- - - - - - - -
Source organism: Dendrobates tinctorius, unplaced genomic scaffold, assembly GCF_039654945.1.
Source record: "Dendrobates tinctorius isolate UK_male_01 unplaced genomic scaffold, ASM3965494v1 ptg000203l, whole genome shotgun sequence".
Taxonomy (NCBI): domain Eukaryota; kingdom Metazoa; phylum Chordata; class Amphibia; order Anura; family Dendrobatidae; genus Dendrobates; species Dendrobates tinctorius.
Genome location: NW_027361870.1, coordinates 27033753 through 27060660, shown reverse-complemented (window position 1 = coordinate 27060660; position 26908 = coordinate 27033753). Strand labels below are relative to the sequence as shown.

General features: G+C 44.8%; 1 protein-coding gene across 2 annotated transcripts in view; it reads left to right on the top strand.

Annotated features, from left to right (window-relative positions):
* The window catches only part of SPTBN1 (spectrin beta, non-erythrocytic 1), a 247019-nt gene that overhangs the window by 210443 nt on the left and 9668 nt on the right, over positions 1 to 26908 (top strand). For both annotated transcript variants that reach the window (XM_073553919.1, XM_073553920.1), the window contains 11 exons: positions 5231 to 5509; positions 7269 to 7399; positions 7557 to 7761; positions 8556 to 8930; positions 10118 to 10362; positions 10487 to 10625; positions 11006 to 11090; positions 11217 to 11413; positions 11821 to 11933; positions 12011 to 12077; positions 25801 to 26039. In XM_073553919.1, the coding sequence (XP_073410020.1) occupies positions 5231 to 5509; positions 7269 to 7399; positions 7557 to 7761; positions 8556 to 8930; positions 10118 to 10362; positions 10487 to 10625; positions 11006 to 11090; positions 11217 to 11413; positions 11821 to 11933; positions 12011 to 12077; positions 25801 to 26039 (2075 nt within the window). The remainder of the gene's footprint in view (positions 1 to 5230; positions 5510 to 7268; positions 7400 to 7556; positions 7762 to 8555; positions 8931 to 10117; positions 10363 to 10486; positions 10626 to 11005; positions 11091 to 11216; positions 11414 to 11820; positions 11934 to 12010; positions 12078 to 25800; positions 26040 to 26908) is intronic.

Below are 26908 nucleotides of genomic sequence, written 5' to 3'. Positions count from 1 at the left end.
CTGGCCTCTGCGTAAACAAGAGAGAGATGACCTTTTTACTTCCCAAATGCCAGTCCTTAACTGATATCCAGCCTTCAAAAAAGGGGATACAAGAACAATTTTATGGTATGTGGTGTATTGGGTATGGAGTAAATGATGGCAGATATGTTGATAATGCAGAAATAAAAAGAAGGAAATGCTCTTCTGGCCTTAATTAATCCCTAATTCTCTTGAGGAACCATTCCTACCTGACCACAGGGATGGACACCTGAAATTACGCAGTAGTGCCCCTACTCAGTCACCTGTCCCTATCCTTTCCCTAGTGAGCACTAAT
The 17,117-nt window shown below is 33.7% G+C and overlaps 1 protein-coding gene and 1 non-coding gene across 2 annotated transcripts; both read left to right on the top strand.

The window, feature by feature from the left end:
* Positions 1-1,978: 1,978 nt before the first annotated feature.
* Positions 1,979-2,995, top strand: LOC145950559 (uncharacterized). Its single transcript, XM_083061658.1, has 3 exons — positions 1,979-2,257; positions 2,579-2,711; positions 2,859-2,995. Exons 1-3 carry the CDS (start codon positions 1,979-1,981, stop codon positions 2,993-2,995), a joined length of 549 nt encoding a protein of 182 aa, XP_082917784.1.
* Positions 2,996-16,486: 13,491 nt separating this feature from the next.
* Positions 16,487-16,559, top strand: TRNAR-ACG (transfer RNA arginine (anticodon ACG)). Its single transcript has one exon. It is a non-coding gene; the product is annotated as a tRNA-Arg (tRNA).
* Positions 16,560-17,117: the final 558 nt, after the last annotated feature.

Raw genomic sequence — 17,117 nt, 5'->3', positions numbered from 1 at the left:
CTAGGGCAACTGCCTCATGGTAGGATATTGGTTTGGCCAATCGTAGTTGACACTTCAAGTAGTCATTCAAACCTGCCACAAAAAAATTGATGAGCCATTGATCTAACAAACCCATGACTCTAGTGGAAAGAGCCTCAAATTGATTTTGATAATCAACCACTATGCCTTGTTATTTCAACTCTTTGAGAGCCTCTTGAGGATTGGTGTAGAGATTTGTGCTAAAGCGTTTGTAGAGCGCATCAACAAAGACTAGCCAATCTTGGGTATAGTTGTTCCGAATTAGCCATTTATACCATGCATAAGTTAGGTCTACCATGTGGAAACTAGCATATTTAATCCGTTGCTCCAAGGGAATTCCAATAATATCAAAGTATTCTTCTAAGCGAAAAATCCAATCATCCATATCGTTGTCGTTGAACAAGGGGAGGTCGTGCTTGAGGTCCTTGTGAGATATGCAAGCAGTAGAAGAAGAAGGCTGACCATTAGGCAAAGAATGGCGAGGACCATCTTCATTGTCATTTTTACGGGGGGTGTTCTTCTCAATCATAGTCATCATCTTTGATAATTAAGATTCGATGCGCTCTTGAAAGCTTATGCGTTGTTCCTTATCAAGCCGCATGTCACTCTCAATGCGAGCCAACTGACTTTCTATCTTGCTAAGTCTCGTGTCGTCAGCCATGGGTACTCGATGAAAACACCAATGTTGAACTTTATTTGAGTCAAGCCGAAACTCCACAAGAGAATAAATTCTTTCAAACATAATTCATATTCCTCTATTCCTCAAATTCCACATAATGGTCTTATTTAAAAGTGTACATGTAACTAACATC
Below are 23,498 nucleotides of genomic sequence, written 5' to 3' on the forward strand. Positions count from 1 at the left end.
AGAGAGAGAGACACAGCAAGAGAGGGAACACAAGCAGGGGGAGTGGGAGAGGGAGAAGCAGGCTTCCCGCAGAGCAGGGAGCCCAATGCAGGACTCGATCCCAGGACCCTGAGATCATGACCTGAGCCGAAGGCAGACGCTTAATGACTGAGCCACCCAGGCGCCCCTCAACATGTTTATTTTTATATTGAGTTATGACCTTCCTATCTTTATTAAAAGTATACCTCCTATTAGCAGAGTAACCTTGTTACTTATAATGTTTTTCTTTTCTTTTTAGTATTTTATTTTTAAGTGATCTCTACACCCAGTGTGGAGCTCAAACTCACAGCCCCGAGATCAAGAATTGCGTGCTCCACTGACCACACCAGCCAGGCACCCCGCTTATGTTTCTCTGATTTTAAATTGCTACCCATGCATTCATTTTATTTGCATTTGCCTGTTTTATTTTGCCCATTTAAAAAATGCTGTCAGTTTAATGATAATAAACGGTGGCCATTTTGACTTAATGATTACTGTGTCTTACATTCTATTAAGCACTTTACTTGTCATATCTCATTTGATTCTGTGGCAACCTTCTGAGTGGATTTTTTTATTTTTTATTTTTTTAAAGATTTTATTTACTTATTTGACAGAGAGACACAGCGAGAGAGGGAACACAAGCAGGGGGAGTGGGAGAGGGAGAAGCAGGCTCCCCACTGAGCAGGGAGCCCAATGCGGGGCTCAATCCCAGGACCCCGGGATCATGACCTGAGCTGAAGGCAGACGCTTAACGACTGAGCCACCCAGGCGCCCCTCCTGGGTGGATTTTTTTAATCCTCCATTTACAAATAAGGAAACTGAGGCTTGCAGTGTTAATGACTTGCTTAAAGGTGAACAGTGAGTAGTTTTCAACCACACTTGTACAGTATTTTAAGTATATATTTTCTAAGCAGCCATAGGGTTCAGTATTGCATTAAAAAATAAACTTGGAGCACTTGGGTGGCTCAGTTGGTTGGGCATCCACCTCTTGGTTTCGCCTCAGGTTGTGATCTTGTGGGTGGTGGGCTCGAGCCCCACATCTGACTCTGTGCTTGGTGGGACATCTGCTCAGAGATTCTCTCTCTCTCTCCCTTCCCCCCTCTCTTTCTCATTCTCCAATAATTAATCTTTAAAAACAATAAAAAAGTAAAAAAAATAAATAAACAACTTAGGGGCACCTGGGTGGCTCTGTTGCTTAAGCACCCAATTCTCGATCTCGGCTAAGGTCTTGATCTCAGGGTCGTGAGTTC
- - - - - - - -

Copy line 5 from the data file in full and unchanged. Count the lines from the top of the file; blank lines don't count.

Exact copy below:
General features: G+C 44.8%; 1 protein-coding gene across 2 annotated transcripts in view; it reads left to right on the top strand.